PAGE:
A new tool lets artificially intelligent algorithms control computers the way a human would

Artificial intelligence (AI) is usually built into the software we use, from automatic tagging on Facebook to chatbots in Google and Apple’s mobile operating systems. Instead of injecting AI into software, a new tool from OpenAI teaches algorithms to control a computer the way a human would: by looking at pixels and using a virtual keyboard and mouse.

The tool, called Universe, is meant to be a one-stop shop for a popular flavor of AI research called reinforcement learning, where an AI agent tries to accomplish a task, learning from its mistakes over thousands or millions of iterations. With it, researchers could teach an algorithm to theoretically master any task a human could complete on a computer, from video games to browsing the internet looking for information. Universe also acts as a standardized benchmark for AI, as it can compare human and machine performance on certain tasks.

Winning any video game or surfing the internet is modest compared to the overarching goal: To create software akin to general intelligence, with the ability to do any new task on the computer. OpenAI hopes that once algorithms learn to solve a few tasks in Universe, they’ll be able to transfer that knowledge to new challenges.

“The key ability that we would like our AI systems to have is a certain general problem-solving ability,” OpenAI’s research director Ilya Sutskever tells Quartz. “Where you can take the agent and place it in a new world, and it will understand exactly what’s going on, figure out what it should do, and then accomplish that.

Sutskever describes an ideal version of the AI agent that sounds a lot like a human. His perfect AI trained in Universe uses experience from a series of tasks that it has mastered, like what certain buttons do on the internet and how to read, and applies them to something new like Photoshop.

Universe’s use cases are as wide as the name implies—researchers can not only train and test their AI agents in the system, but also use it to objectively benchmark progress. Researchers can also give their AIs a running head start by recording their own actions in video games or internet browsing, to give the algorithm examples of correct behavior. Brockman likens the concept of Universe to ImageNet, the standard data set for training and benchmarking image-recognition AI. While Universe is much different, as it’s software rather than data, the two are both accessible ways to tackle a larger problem. ImageNet tests whether an AI understands the world around it—Universe challenges the AI to act in that world.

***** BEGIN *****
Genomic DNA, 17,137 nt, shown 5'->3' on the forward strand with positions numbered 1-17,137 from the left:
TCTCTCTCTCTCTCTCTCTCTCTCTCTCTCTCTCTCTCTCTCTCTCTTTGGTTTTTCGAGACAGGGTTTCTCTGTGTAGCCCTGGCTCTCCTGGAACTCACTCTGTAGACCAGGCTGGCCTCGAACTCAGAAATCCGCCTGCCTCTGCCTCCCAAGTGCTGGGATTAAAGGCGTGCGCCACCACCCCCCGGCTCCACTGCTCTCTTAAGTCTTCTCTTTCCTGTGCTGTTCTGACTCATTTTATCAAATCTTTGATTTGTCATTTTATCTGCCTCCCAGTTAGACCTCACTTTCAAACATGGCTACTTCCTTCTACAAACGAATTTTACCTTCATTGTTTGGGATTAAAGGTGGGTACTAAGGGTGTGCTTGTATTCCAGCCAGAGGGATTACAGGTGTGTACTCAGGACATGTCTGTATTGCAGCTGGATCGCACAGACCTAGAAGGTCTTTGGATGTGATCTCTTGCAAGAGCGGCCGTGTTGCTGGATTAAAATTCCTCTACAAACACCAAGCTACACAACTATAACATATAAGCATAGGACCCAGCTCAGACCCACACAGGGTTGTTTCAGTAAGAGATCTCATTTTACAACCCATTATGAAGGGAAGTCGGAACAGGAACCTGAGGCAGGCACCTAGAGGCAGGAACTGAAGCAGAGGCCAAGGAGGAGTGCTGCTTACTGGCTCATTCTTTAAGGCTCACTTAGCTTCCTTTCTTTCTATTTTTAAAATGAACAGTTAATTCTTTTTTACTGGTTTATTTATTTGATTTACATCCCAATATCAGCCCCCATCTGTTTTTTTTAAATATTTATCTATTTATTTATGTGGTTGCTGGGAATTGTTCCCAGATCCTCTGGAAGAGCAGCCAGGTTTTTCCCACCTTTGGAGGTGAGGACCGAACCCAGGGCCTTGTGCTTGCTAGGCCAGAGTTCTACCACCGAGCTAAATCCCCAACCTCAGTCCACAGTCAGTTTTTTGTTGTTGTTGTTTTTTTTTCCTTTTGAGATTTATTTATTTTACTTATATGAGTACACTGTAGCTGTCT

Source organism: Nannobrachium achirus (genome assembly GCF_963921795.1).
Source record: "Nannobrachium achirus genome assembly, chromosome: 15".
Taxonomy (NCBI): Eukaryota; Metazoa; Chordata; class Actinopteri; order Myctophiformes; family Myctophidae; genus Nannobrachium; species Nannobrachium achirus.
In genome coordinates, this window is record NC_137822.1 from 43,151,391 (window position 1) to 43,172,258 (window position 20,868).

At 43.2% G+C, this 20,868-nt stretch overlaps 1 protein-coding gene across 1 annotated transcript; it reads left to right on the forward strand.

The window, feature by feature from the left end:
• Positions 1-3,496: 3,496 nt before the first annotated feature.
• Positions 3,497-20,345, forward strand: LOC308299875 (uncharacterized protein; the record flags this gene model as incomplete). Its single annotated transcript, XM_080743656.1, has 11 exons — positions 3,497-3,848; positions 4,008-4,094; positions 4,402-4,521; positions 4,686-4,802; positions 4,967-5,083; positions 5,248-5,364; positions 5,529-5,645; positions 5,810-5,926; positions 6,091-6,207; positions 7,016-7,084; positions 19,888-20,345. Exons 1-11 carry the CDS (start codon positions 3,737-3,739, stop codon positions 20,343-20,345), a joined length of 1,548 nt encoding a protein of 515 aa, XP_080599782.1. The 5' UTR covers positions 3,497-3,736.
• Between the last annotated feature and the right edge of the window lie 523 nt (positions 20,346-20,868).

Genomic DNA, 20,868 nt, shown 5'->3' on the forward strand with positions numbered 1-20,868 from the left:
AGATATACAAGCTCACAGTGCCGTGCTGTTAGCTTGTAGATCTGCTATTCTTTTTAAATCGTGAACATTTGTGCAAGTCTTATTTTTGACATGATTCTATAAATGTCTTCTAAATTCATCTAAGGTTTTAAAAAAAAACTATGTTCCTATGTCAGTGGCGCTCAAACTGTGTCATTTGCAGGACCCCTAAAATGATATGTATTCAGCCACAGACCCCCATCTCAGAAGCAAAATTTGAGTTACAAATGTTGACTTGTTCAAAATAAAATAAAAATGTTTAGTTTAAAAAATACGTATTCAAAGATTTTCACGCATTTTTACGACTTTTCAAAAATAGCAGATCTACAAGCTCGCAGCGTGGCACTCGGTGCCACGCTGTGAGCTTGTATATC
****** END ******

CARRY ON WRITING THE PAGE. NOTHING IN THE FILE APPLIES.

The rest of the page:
“As long as you have a task that’s impossible for current techniques, but you can get started, and there’s a smooth gradient that brings you the way you want to be, that’s the trick,” Brockman said.

Giving algorithms the power to explore the internet on their own, or interact with any software at high speeds regardless of the original developer’s intent, could supercharge AI’s use on the internet for both good and malicious purposes. The gathering of complex information could be automated, or AIs could hunt down the best flight deals, but they could also be used to automate spam or harassment or vast, complex cyberattacks.

The team hopes to make several hundred environments, each for different applications, over the coming years. Their first released environment that’s been solved is Pong, which the computer can master in less than 10 minutes.

OpenAI was founded in December 2015, championed by Silicon Valley darlings Elon Musk and Sam Altman. Its goal is to ensure that AI research would be accessible to all, by conducting cutting edge research and making it openly available. Universe, as well as other open source code released by the nonprofit, falls in line with that original goal of democratizing the field. Universe will also play nice with other AI research endeavors; on launch, Microsoft will integrate their Minecraft-like Malmo software for easy use in Universe.

“Today it is harder to work on a general problem-solving agent because of the lack of environment for progress to happen,” says Greg Brockman, OpenAI’s CTO. “This is dating back to the first conversations about OpenAI. This is the thing we really wanted to build to accelerate our own research and accelerate the field.”

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